20 Jan Poor Diet Means Poor Sleep
MedicalResearch.com Interview with:
Marie-Pierre St-Onge, Ph.D, FAHA
Assistant Professor, Department of Medicine
New York Obesity Nutrition Research Center
Institute of Human Nutrition
College of Physicians & Surgeons, Columbia University
New York, NY 10032
Medical Research: What is the background for this study? What are the main findings?
Dr. St-Onge: We have shown that sleep affects food intake: restricting sleep increases energy intake, particularly from fat (others also find increased sugar intake). We wanted to know if the reverse was also true: does diet affect sleep at night?
Medical Research: What should clinicians and patients take away from your report?
Dr. St-Onge: Diet quality can play an important role in sleep quality. Sleep can be affect after only a single day of poor dietary intakes (high saturated fat and low fiber intakes). It is possible that improving one’s diet can also improve their sleep.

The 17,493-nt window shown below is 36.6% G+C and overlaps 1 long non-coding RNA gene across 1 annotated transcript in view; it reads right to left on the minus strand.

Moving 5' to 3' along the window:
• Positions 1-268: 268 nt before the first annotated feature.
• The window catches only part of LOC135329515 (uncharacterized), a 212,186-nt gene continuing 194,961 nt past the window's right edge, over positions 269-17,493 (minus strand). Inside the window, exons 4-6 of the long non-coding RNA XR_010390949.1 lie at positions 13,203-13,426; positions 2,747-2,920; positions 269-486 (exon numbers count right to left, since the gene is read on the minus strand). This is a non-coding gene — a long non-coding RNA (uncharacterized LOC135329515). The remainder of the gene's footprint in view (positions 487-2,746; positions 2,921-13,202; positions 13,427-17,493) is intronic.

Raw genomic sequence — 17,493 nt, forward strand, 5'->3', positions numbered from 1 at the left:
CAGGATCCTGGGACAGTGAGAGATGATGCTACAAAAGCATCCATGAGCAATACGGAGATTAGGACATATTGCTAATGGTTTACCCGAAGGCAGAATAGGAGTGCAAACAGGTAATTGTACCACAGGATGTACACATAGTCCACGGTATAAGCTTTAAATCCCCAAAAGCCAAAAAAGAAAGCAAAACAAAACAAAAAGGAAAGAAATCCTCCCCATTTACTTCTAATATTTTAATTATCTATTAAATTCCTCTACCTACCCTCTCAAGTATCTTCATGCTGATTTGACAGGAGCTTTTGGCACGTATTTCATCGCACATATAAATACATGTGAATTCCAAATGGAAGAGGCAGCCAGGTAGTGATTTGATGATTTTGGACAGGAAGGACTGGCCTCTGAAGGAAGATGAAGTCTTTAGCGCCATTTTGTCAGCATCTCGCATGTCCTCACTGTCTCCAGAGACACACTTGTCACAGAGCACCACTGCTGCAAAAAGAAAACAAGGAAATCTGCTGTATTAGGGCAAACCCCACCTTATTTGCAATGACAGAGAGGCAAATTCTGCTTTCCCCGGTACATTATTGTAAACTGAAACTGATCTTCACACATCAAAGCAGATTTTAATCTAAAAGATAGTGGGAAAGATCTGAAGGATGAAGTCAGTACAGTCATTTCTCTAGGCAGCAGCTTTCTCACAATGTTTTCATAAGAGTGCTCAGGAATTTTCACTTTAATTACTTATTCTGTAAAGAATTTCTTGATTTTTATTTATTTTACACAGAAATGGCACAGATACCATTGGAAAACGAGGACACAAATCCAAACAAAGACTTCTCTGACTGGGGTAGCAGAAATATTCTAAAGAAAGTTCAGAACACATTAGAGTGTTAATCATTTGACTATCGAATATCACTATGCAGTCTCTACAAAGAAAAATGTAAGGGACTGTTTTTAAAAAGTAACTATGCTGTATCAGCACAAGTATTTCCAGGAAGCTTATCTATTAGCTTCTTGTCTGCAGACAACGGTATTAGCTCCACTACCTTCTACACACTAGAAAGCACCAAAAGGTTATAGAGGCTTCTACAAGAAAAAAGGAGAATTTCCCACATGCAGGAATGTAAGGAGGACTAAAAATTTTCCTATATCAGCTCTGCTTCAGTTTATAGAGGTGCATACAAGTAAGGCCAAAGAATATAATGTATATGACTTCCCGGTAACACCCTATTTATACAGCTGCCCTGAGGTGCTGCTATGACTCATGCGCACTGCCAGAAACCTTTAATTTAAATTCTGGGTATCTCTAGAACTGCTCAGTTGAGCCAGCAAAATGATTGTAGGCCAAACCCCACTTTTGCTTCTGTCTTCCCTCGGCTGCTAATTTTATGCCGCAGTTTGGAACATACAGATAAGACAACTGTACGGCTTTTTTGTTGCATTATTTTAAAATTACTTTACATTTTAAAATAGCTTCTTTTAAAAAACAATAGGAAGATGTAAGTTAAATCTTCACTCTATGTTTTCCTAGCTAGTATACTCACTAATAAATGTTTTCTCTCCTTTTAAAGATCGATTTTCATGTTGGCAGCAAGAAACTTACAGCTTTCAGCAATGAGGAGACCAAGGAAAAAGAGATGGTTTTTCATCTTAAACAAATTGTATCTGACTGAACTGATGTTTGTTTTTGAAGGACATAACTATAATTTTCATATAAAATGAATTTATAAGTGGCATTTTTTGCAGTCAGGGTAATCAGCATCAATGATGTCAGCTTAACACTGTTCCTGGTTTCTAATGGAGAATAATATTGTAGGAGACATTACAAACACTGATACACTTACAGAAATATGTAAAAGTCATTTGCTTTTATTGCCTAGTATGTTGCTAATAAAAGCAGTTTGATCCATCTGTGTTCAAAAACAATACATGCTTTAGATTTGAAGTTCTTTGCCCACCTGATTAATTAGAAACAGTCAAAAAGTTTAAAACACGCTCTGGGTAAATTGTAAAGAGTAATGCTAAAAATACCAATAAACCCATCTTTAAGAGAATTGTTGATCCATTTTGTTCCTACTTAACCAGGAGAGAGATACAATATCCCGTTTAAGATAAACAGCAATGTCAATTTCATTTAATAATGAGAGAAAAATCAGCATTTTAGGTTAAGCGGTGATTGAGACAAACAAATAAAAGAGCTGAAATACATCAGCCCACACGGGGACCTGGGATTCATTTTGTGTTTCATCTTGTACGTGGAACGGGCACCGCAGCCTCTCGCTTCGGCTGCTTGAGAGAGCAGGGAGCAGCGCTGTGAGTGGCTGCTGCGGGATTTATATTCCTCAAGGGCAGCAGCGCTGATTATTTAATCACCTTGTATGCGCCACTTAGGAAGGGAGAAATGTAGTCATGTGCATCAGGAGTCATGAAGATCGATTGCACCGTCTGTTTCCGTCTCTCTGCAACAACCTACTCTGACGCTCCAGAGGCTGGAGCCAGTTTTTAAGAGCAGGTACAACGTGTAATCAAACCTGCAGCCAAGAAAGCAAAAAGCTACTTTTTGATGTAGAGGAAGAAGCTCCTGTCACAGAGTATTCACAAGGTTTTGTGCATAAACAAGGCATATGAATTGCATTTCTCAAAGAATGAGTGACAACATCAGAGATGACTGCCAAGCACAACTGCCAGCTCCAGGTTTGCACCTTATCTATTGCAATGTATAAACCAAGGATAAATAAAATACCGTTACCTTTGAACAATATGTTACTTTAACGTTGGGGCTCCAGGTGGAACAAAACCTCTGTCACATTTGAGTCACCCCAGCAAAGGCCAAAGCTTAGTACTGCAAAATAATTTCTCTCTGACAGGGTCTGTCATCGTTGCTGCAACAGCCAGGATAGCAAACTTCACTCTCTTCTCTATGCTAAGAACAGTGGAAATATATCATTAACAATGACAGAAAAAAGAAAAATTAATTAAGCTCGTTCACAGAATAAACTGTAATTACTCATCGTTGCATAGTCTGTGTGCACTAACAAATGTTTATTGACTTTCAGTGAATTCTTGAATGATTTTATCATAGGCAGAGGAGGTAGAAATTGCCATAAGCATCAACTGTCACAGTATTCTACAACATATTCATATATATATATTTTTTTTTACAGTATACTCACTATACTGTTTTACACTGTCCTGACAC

Medical Research: What recommendations do you have for future research as a result of this study?
Dr. St-Onge: It would be important to test this in a population of adults with poor sleep quality and to determine the long-term effects of diet on sleep quality.
Medical Research: Is there anything else you would like to add?
Dr. St-Onge: The influence of diet and sleep on each other may be like a vicious cycle whereby poor sleep leads to overconsumption of energy-dense foods high in fat and sugar and low in fiber and other important nutrients. This, in turn, can lead to poor sleep which only serves to perpetuate this cycle of poor diet and poor sleep.
St-Onge MP, Roberts A, Shechter A, Choudhury AR. Fiber and saturated fat are associated with sleep arousals and slow wave sleep. J Clin Sleep Med, 2016;12(1):19%u201324. DOI: 5664/jcsm.5384
Marie-Pierre St-Onge, Ph.D, FAHA (2016). Poor Diet Means Poor Sleep